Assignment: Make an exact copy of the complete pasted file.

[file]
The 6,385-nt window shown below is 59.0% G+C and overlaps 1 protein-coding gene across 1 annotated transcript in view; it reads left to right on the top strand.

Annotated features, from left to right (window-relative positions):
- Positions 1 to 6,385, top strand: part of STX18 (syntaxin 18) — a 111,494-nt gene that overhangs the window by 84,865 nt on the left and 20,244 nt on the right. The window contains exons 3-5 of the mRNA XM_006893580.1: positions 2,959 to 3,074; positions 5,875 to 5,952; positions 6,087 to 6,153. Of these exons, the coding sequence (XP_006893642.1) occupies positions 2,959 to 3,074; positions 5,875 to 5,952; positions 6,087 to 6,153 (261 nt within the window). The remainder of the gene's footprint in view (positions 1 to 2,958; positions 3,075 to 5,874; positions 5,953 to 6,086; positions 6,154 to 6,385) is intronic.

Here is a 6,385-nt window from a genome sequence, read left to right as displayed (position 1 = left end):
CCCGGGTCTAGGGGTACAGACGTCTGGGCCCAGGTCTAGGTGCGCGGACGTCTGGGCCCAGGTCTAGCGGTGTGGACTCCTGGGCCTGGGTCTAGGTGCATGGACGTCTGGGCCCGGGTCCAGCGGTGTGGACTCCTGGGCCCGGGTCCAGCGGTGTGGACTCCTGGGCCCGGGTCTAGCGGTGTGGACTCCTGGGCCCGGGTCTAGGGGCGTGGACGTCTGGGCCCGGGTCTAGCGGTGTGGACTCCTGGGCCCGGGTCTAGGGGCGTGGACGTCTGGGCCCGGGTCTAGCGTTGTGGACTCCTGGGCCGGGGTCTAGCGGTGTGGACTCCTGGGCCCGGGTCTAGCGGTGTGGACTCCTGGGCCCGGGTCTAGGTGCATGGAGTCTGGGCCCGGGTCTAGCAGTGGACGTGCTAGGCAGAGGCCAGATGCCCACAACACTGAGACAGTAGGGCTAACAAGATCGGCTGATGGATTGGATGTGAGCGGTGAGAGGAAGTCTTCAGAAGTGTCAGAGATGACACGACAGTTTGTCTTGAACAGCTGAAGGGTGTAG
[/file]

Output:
The 6,385-nt window shown below is 59.0% G+C and overlaps 1 protein-coding gene across 1 annotated transcript in view; it reads left to right on the top strand.

Annotated features, from left to right (window-relative positions):
- Positions 1 to 6,385, top strand: part of STX18 (syntaxin 18) — a 111,494-nt gene that overhangs the window by 84,865 nt on the left and 20,244 nt on the right. The window contains exons 3-5 of the mRNA XM_006893580.1: positions 2,959 to 3,074; positions 5,875 to 5,952; positions 6,087 to 6,153. Of these exons, the coding sequence (XP_006893642.1) occupies positions 2,959 to 3,074; positions 5,875 to 5,952; positions 6,087 to 6,153 (261 nt within the window). The remainder of the gene's footprint in view (positions 1 to 2,958; positions 3,075 to 5,874; positions 5,953 to 6,086; positions 6,154 to 6,385) is intronic.

Here is a 6,385-nt window from a genome sequence, read left to right as displayed (position 1 = left end):
CCCGGGTCTAGGGGTACAGACGTCTGGGCCCAGGTCTAGGTGCGCGGACGTCTGGGCCCAGGTCTAGCGGTGTGGACTCCTGGGCCTGGGTCTAGGTGCATGGACGTCTGGGCCCGGGTCCAGCGGTGTGGACTCCTGGGCCCGGGTCCAGCGGTGTGGACTCCTGGGCCCGGGTCTAGCGGTGTGGACTCCTGGGCCCGGGTCTAGGGGCGTGGACGTCTGGGCCCGGGTCTAGCGGTGTGGACTCCTGGGCCCGGGTCTAGGGGCGTGGACGTCTGGGCCCGGGTCTAGCGTTGTGGACTCCTGGGCCGGGGTCTAGCGGTGTGGACTCCTGGGCCCGGGTCTAGCGGTGTGGACTCCTGGGCCCGGGTCTAGGTGCATGGAGTCTGGGCCCGGGTCTAGCAGTGGACGTGCTAGGCAGAGGCCAGATGCCCACAACACTGAGACAGTAGGGCTAACAAGATCGGCTGATGGATTGGATGTGAGCGGTGAGAGGAAGTCTTCAGAAGTGTCAGAGATGACACGACAGTTTGTCTTGAACAGCTGAAGGGTGTAG